These bait rigs work wonders on trout.
Fly fishing’s dirty little secret is that we make it arbitrarily hard on ourselves. I die a little inside every time I see a kid pulling up a 14-inch rainbow on a nightcrawler, and I die a little more because I know that I did this to myself.
But if you really, really want to be a cheater, you can check out some of these bait rigs. Keep in mind that even though live and artificial baits are very effective, you can’t get lazy—make sure your line isn’t too heavy (visible), and that you’re mindful of things like color and the time of day, as well as where you’re fishing. Powerbaits, for example, will work better in lakes than in rivers.
Simple Powerbait on a Gang Hook
Powerbait makes me angry on so many levels. I think I’m mostly bitter because it works so well. Applying powerbait to a gang hook is especially deadly, and simple to boot. Apply it to the hooks until the tip is covered up, then start casting. Gang hooks can be pre-tied or self-tied, depending on your knotsmanship. Make sure that the bait you use is intended for trout—a powerbait for trout should float, but not all do.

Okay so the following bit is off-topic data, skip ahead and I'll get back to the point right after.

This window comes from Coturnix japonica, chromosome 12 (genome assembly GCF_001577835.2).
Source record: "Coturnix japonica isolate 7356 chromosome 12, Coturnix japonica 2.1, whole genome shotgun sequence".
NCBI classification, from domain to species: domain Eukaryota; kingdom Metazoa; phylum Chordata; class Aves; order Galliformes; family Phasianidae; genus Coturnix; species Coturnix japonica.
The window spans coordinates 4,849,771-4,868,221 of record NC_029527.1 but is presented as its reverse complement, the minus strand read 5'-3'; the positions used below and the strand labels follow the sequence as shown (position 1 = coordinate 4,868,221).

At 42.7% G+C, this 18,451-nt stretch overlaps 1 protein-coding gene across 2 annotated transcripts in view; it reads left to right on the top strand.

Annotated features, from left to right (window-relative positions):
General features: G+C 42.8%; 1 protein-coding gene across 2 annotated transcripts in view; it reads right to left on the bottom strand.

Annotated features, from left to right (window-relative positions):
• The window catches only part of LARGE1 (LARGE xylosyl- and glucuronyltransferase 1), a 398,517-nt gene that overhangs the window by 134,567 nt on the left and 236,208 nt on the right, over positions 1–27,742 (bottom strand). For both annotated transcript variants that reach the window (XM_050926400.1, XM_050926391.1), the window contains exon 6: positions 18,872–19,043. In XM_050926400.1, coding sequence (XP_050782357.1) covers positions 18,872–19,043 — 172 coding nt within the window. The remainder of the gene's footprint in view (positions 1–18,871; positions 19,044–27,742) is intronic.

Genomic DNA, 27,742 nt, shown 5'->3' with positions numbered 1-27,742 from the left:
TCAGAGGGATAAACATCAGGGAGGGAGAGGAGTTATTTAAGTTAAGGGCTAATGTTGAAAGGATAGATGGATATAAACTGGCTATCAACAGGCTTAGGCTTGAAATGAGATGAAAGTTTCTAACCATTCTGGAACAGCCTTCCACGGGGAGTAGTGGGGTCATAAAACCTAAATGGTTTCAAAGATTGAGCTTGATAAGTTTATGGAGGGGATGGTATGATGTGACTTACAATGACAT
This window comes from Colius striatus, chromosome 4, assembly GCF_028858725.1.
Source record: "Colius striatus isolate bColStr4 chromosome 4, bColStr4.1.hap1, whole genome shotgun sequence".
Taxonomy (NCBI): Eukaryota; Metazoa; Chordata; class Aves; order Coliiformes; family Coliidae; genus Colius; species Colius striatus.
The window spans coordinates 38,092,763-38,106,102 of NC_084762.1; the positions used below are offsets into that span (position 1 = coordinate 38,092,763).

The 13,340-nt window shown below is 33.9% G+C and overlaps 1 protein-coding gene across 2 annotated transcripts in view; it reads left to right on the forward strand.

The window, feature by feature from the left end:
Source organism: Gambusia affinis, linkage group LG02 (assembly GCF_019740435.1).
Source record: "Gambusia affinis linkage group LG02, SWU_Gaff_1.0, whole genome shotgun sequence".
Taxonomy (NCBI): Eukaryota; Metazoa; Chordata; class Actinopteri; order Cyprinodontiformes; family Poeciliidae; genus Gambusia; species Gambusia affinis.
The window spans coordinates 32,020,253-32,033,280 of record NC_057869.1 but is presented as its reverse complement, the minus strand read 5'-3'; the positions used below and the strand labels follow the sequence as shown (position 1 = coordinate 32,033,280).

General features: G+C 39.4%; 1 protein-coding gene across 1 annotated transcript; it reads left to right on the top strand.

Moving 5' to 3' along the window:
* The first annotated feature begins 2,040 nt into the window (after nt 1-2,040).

Berkley is a highly recommended manufacturer of powerbaits, so check out their lineup to get a sense for what works.
Scented Tube Jig
A scented tube jig is a little more sophisticated than slathering on powerbait, and a little more effective as well. Besides showing a more natural presentation, a tube jig doped with powerbait will attract the fish, but also make them less apt to spit out the bait, giving you time to set the hook.
The jig can come pre-scented or you can apply your own. Tube bodies come in a variety of colors, most of the bright, and the best color will depend on weather, sunlight, and season. In general, white seems to perform best.
With a little tool called a worm blower, you can inflate your artificial nightcrawler rig so that it floats on the surface. The principle for this bait rig is more or less the same as powerbait—a juicy, smelly bait that floats on the surface, where they’re usually looking. The tool to inflate the worm can be found for just $5 dollars here.
More from Wide Open Spaces:
Live Nightcrawler on Gang Hook
Nightcrawlers are pretty much the ultimate bait rig for trout. They’re heavy enough for spin casting, irresistible to the fish, and effective on almost any water. To make it even better you can rig the nightcrawler to a gang hook. Besides having the inherent advantage of a multi-hook setup, a gang hook is reputed to offer a more natural presentation.
Attaching the worm to the hooks is simple. Pierce it once through the head with the first hook, and once through the body on the last hook, making sure the crawler is stretched more or less straight along the length of the hooks.
You will never fail to catch fish with this rig.
Trout love these rigs and I doubt you’ll come home empty handed, unless you have really bad luck.